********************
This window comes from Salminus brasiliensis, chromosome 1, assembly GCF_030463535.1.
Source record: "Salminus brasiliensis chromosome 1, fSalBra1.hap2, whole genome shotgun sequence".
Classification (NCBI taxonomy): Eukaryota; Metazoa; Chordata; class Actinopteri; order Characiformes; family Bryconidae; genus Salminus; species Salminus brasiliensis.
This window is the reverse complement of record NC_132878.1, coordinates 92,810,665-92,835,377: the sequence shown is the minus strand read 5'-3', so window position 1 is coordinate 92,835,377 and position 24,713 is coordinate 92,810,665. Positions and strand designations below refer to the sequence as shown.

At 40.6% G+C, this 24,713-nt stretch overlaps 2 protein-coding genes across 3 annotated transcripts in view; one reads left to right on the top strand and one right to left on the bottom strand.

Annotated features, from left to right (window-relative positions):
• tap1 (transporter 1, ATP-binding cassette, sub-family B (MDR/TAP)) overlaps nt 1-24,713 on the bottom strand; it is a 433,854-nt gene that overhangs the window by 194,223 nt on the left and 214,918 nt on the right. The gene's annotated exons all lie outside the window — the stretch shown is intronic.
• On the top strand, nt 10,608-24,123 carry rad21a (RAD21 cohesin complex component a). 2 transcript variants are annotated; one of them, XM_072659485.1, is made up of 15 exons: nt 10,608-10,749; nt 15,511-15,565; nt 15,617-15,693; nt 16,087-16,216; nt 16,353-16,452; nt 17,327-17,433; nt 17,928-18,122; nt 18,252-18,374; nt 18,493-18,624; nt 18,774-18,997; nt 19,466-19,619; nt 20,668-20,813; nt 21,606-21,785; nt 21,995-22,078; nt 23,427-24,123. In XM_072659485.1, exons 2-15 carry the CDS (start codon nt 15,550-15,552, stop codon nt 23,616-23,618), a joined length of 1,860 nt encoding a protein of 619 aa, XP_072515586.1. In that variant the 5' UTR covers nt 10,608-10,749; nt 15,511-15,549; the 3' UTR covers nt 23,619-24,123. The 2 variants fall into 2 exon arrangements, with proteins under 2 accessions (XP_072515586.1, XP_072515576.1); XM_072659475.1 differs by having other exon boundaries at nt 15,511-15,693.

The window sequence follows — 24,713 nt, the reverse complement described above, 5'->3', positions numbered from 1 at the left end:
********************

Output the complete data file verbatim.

This window comes from Salminus brasiliensis, chromosome 1, assembly GCF_030463535.1.
Source record: "Salminus brasiliensis chromosome 1, fSalBra1.hap2, whole genome shotgun sequence".
Classification (NCBI taxonomy): Eukaryota; Metazoa; Chordata; class Actinopteri; order Characiformes; family Bryconidae; genus Salminus; species Salminus brasiliensis.
This window is the reverse complement of record NC_132878.1, coordinates 92,810,665-92,835,377: the sequence shown is the minus strand read 5'-3', so window position 1 is coordinate 92,835,377 and position 24,713 is coordinate 92,810,665. Positions and strand designations below refer to the sequence as shown.

At 40.6% G+C, this 24,713-nt stretch overlaps 2 protein-coding genes across 3 annotated transcripts in view; one reads left to right on the top strand and one right to left on the bottom strand.

Annotated features, from left to right (window-relative positions):
• tap1 (transporter 1, ATP-binding cassette, sub-family B (MDR/TAP)) overlaps nt 1-24,713 on the bottom strand; it is a 433,854-nt gene that overhangs the window by 194,223 nt on the left and 214,918 nt on the right. The gene's annotated exons all lie outside the window — the stretch shown is intronic.
• On the top strand, nt 10,608-24,123 carry rad21a (RAD21 cohesin complex component a). 2 transcript variants are annotated; one of them, XM_072659485.1, is made up of 15 exons: nt 10,608-10,749; nt 15,511-15,565; nt 15,617-15,693; nt 16,087-16,216; nt 16,353-16,452; nt 17,327-17,433; nt 17,928-18,122; nt 18,252-18,374; nt 18,493-18,624; nt 18,774-18,997; nt 19,466-19,619; nt 20,668-20,813; nt 21,606-21,785; nt 21,995-22,078; nt 23,427-24,123. In XM_072659485.1, exons 2-15 carry the CDS (start codon nt 15,550-15,552, stop codon nt 23,616-23,618), a joined length of 1,860 nt encoding a protein of 619 aa, XP_072515586.1. In that variant the 5' UTR covers nt 10,608-10,749; nt 15,511-15,549; the 3' UTR covers nt 23,619-24,123. The 2 variants fall into 2 exon arrangements, with proteins under 2 accessions (XP_072515586.1, XP_072515576.1); XM_072659475.1 differs by having other exon boundaries at nt 15,511-15,693.

The window sequence follows — 24,713 nt, the reverse complement described above, 5'->3', positions numbered from 1 at the left end: